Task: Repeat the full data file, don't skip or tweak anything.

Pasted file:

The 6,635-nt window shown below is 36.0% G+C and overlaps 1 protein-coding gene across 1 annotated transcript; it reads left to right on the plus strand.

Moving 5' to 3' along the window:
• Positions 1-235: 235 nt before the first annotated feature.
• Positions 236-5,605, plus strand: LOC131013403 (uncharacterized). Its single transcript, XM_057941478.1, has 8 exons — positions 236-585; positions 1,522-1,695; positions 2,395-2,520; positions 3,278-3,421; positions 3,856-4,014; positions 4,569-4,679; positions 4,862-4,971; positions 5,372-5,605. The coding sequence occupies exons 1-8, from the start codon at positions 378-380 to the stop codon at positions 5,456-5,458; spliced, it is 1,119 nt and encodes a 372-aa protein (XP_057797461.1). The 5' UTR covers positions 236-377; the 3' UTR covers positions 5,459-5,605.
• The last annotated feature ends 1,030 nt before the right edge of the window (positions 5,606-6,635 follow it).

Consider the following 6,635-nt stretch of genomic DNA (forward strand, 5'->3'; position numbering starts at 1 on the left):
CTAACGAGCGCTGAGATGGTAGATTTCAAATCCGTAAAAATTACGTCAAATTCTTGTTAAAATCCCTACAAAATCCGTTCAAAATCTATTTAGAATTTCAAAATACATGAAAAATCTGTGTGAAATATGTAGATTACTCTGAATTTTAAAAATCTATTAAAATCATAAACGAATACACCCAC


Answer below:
The 6,635-nt window shown below is 36.0% G+C and overlaps 1 protein-coding gene across 1 annotated transcript; it reads left to right on the plus strand.

Moving 5' to 3' along the window:
• Positions 1-235: 235 nt before the first annotated feature.
• Positions 236-5,605, plus strand: LOC131013403 (uncharacterized). Its single transcript, XM_057941478.1, has 8 exons — positions 236-585; positions 1,522-1,695; positions 2,395-2,520; positions 3,278-3,421; positions 3,856-4,014; positions 4,569-4,679; positions 4,862-4,971; positions 5,372-5,605. The coding sequence occupies exons 1-8, from the start codon at positions 378-380 to the stop codon at positions 5,456-5,458; spliced, it is 1,119 nt and encodes a 372-aa protein (XP_057797461.1). The 5' UTR covers positions 236-377; the 3' UTR covers positions 5,459-5,605.
• The last annotated feature ends 1,030 nt before the right edge of the window (positions 5,606-6,635 follow it).

Consider the following 6,635-nt stretch of genomic DNA (forward strand, 5'->3'; position numbering starts at 1 on the left):
CTAACGAGCGCTGAGATGGTAGATTTCAAATCCGTAAAAATTACGTCAAATTCTTGTTAAAATCCCTACAAAATCCGTTCAAAATCTATTTAGAATTTCAAAATACATGAAAAATCTGTGTGAAATATGTAGATTACTCTGAATTTTAAAAATCTATTAAAATCATAAACGAATACACCCAC